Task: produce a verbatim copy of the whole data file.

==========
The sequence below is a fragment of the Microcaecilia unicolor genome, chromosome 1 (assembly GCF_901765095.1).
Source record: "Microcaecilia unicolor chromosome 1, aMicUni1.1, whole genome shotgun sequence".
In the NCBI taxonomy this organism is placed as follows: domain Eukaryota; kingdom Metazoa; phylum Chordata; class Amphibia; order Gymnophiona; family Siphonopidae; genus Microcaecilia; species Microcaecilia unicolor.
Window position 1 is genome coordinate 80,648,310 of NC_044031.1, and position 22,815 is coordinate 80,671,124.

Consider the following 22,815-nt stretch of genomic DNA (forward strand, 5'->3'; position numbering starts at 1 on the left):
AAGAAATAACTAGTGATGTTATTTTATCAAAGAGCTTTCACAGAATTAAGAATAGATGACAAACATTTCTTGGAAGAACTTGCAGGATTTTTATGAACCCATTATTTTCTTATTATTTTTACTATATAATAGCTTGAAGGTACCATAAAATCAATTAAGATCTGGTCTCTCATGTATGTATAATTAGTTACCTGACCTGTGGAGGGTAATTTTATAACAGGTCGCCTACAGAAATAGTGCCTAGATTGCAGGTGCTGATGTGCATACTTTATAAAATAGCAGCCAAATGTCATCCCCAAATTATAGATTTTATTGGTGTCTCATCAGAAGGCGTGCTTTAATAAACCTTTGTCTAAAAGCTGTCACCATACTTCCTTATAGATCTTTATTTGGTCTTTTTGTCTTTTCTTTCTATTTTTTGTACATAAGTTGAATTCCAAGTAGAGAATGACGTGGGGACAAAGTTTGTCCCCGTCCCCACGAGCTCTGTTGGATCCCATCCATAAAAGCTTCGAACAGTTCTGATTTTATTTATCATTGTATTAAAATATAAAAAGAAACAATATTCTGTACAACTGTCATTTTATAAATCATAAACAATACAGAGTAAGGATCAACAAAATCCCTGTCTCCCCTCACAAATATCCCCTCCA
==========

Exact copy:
The sequence below is a fragment of the Microcaecilia unicolor genome, chromosome 1 (assembly GCF_901765095.1).
Source record: "Microcaecilia unicolor chromosome 1, aMicUni1.1, whole genome shotgun sequence".
In the NCBI taxonomy this organism is placed as follows: domain Eukaryota; kingdom Metazoa; phylum Chordata; class Amphibia; order Gymnophiona; family Siphonopidae; genus Microcaecilia; species Microcaecilia unicolor.
Window position 1 is genome coordinate 80,648,310 of NC_044031.1, and position 22,815 is coordinate 80,671,124.

Consider the following 22,815-nt stretch of genomic DNA (forward strand, 5'->3'; position numbering starts at 1 on the left):
AAGAAATAACTAGTGATGTTATTTTATCAAAGAGCTTTCACAGAATTAAGAATAGATGACAAACATTTCTTGGAAGAACTTGCAGGATTTTTATGAACCCATTATTTTCTTATTATTTTTACTATATAATAGCTTGAAGGTACCATAAAATCAATTAAGATCTGGTCTCTCATGTATGTATAATTAGTTACCTGACCTGTGGAGGGTAATTTTATAACAGGTCGCCTACAGAAATAGTGCCTAGATTGCAGGTGCTGATGTGCATACTTTATAAAATAGCAGCCAAATGTCATCCCCAAATTATAGATTTTATTGGTGTCTCATCAGAAGGCGTGCTTTAATAAACCTTTGTCTAAAAGCTGTCACCATACTTCCTTATAGATCTTTATTTGGTCTTTTTGTCTTTTCTTTCTATTTTTTGTACATAAGTTGAATTCCAAGTAGAGAATGACGTGGGGACAAAGTTTGTCCCCGTCCCCACGAGCTCTGTTGGATCCCATCCATAAAAGCTTCGAACAGTTCTGATTTTATTTATCATTGTATTAAAATATAAAAAGAAACAATATTCTGTACAACTGTCATTTTATAAATCATAAACAATACAGAGTAAGGATCAACAAAATCCCTGTCTCCCCTCACAAATATCCCCTCCA